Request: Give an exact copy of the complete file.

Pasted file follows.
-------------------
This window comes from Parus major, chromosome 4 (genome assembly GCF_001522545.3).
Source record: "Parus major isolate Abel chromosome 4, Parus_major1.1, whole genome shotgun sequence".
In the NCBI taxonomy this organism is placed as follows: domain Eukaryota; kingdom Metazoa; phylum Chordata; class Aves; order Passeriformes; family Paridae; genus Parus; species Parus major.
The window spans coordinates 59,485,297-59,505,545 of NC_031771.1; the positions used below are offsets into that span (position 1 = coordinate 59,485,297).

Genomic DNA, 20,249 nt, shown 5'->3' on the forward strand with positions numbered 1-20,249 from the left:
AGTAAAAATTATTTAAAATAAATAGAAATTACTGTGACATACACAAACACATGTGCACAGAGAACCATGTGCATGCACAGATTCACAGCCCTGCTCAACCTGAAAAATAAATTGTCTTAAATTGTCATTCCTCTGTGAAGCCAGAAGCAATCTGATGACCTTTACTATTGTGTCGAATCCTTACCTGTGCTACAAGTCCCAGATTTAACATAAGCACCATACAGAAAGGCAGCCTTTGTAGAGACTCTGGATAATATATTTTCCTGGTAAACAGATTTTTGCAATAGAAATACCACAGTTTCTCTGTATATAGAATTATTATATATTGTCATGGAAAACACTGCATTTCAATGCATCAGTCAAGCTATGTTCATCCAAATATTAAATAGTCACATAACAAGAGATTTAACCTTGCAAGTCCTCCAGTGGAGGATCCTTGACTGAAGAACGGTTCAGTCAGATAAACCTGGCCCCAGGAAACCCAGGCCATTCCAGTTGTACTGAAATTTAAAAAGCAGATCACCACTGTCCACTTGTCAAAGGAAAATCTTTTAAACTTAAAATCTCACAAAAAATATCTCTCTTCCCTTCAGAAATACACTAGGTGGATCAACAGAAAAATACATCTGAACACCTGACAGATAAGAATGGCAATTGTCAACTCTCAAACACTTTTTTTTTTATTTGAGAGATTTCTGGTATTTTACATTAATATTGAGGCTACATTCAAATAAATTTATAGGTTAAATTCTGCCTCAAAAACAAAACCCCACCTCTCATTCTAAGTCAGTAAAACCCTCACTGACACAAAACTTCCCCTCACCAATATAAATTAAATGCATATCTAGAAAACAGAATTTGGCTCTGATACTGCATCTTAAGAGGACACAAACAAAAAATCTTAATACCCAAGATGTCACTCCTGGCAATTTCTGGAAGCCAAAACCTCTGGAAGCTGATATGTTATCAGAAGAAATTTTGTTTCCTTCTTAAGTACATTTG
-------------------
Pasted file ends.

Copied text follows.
This window comes from Parus major, chromosome 4 (genome assembly GCF_001522545.3).
Source record: "Parus major isolate Abel chromosome 4, Parus_major1.1, whole genome shotgun sequence".
In the NCBI taxonomy this organism is placed as follows: domain Eukaryota; kingdom Metazoa; phylum Chordata; class Aves; order Passeriformes; family Paridae; genus Parus; species Parus major.
The window spans coordinates 59,485,297-59,505,545 of NC_031771.1; the positions used below are offsets into that span (position 1 = coordinate 59,485,297).

Genomic DNA, 20,249 nt, shown 5'->3' on the forward strand with positions numbered 1-20,249 from the left:
AGTAAAAATTATTTAAAATAAATAGAAATTACTGTGACATACACAAACACATGTGCACAGAGAACCATGTGCATGCACAGATTCACAGCCCTGCTCAACCTGAAAAATAAATTGTCTTAAATTGTCATTCCTCTGTGAAGCCAGAAGCAATCTGATGACCTTTACTATTGTGTCGAATCCTTACCTGTGCTACAAGTCCCAGATTTAACATAAGCACCATACAGAAAGGCAGCCTTTGTAGAGACTCTGGATAATATATTTTCCTGGTAAACAGATTTTTGCAATAGAAATACCACAGTTTCTCTGTATATAGAATTATTATATATTGTCATGGAAAACACTGCATTTCAATGCATCAGTCAAGCTATGTTCATCCAAATATTAAATAGTCACATAACAAGAGATTTAACCTTGCAAGTCCTCCAGTGGAGGATCCTTGACTGAAGAACGGTTCAGTCAGATAAACCTGGCCCCAGGAAACCCAGGCCATTCCAGTTGTACTGAAATTTAAAAAGCAGATCACCACTGTCCACTTGTCAAAGGAAAATCTTTTAAACTTAAAATCTCACAAAAAATATCTCTCTTCCCTTCAGAAATACACTAGGTGGATCAACAGAAAAATACATCTGAACACCTGACAGATAAGAATGGCAATTGTCAACTCTCAAACACTTTTTTTTTTATTTGAGAGATTTCTGGTATTTTACATTAATATTGAGGCTACATTCAAATAAATTTATAGGTTAAATTCTGCCTCAAAAACAAAACCCCACCTCTCATTCTAAGTCAGTAAAACCCTCACTGACACAAAACTTCCCCTCACCAATATAAATTAAATGCATATCTAGAAAACAGAATTTGGCTCTGATACTGCATCTTAAGAGGACACAAACAAAAAATCTTAATACCCAAGATGTCACTCCTGGCAATTTCTGGAAGCCAAAACCTCTGGAAGCTGATATGTTATCAGAAGAAATTTTGTTTCCTTCTTAAGTACATTTG